--- Comment #2 from Witold Baryluk <> 2010-02-04 
15:54:00 PST ---
(In reply to comment #1)
> > Rationale for this is that modern processors have SSE instructions which 
> could perform up to 4 mathematial operations in parallel (like sin, cos, exp, 
> log, pow).
> Not really. The x87 has built-in functions for trig and exponential 
> functions, 
> but SSE doesn't.
> It's pretty hard to make them more efficient than calling a loop on each 
> element individually. If you only need approximate values, it's possible to 
> get 
> a modest speedup, but if you need full accuracy, it's tough.
> Essentially because you can't have any branch instructions in the 
> calculation, 
> and working around this quickly chews up the 4-at-a-time benefit.

Ok, you are right. But there are CPUs with transcendental functions,
like AlitVec, Cell. Also Larabbe was supposed to have one.

About approximated values, you have right. But such approximate functions of
ie. sin,
cann't be used becuase they will be not precise enough or they will be to slow,
or they will not fully conform to IEEE 754.

It would be better to have possibility to write custom functions like in my
But my example wasn't giving any performance benefits.

One can write approximated_sin(float x).
It would be interesting question how to provide a vectorized version,
for array operations.

Implicit approximated_sin(float[] x) is not vectorizable automatically.

Also performing 4-way evaluation in paralelal of approximated sin, with x
automatically to float[4] will not be good, because even that it is pure
nothrow, it still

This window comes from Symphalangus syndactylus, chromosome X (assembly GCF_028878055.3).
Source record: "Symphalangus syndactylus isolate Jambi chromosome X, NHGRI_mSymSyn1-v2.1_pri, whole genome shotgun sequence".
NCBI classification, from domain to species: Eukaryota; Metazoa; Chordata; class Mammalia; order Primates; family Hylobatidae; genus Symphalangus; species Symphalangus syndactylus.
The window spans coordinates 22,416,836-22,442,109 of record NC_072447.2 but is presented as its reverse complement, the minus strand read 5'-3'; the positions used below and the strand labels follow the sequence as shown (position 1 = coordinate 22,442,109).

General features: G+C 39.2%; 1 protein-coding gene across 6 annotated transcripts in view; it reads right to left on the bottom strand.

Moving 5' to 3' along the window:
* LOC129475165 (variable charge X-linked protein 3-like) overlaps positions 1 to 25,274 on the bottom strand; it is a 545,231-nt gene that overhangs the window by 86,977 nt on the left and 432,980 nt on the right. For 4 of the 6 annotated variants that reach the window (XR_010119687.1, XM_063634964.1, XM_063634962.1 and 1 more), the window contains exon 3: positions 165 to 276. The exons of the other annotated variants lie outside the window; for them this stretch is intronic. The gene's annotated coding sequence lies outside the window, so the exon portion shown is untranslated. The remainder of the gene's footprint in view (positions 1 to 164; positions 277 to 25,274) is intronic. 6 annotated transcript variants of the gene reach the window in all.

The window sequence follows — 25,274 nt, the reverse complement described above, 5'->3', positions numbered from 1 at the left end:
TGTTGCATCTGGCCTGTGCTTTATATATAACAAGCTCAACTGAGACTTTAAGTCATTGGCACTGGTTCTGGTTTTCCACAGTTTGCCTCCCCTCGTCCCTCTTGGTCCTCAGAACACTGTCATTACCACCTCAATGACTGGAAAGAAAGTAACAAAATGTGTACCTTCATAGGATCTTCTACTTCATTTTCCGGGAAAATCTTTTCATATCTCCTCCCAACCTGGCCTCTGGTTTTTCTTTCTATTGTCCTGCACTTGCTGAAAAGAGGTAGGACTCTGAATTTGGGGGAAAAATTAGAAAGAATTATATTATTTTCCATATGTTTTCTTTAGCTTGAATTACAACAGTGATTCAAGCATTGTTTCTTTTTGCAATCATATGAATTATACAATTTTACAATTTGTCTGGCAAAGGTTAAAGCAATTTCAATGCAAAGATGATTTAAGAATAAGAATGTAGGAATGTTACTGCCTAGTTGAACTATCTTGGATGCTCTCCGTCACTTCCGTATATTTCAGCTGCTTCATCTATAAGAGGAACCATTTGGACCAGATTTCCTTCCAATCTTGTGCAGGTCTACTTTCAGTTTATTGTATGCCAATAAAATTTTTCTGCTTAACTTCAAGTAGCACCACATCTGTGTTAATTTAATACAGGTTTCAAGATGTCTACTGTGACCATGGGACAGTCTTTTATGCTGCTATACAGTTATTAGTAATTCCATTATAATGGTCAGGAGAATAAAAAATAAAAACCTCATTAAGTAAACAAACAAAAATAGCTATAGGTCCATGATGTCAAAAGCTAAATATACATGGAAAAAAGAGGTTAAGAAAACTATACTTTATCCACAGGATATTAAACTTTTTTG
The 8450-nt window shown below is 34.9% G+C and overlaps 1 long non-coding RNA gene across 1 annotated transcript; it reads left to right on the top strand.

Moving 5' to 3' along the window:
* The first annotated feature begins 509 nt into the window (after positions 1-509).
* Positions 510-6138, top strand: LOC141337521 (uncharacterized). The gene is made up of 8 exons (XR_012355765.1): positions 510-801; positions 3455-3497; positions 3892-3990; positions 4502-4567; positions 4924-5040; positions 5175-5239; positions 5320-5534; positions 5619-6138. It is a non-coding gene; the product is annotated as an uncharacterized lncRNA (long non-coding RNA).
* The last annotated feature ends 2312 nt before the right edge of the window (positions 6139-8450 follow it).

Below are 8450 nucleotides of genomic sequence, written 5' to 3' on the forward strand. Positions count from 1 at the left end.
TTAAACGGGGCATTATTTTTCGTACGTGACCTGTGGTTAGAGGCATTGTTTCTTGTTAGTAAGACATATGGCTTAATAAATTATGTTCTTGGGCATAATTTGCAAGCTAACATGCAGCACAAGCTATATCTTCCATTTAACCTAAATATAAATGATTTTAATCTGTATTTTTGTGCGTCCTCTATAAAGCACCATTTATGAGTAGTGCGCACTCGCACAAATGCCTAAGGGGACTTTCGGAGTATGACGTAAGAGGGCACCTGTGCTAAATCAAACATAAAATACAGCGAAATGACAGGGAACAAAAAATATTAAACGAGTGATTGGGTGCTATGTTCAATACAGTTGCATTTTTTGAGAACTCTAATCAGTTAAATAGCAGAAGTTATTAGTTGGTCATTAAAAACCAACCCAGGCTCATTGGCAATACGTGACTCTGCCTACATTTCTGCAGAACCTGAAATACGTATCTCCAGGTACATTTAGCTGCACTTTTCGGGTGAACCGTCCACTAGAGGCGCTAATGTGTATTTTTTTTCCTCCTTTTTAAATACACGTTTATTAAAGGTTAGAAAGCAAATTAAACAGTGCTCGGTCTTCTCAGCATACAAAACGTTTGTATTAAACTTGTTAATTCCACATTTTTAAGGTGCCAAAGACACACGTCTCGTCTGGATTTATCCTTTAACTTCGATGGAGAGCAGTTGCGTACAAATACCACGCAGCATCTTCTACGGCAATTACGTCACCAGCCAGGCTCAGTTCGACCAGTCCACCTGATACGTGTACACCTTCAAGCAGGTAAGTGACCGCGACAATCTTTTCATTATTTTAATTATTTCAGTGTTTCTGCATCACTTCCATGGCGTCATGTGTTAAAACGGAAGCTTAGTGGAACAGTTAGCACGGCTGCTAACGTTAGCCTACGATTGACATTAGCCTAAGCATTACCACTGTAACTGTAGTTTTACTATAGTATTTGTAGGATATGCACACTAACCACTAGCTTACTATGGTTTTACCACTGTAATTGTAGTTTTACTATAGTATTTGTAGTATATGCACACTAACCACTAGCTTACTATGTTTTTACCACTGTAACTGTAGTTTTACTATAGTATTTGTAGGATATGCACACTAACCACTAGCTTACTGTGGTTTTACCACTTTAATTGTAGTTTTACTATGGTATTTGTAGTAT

can ie. perform conditional instruction and variable lenght loops.

Normally such problems are resolved using masking in SSE registers, but it
needs to be
solved manually by programmer.

mayby. approximated_sin(N)(float[N] x) ? 

when mostly N=4.

problems (and possible solutions) remains:
 - portability - approximated_sin!(4) will use platform specific ways of useing
SSE (via intrinisic preferable to not allocate registers by hand)l
 - alligment - compiler will call not vectorized (approximated_sin!(1) ? or
just approximated_sin) functions on the bounduary of the arrays, so rest of the
array operations and function calls will be alligned properly.
 - conditionals - allowed, but should not be used.

> You'd do this for syntax sugar, not for performance.
Yes. Array operations is nice syntax, and leavs a potential to speed up
For just a syntax suggar it is already good to extend this expressions.
(they currently anyway doesn't use sse).

Seeing this problems now, i see that SSE argument isn't so simple. But still it
is usefull to extend arrayops. SSE issues need to be addresse and maybe after
discusion solved in the feature.

It is also possible to perform compile time parsing of expression (using real
parser, or by help of compiler/templates/types), and emit mixin with proper
code. But this raises other questions:
 - why library code need to perform the same thing as compiler
 - why then we need array operations at all
 - mixins aren't so transparent to the user as could be "macros" (which we
don't have yet).

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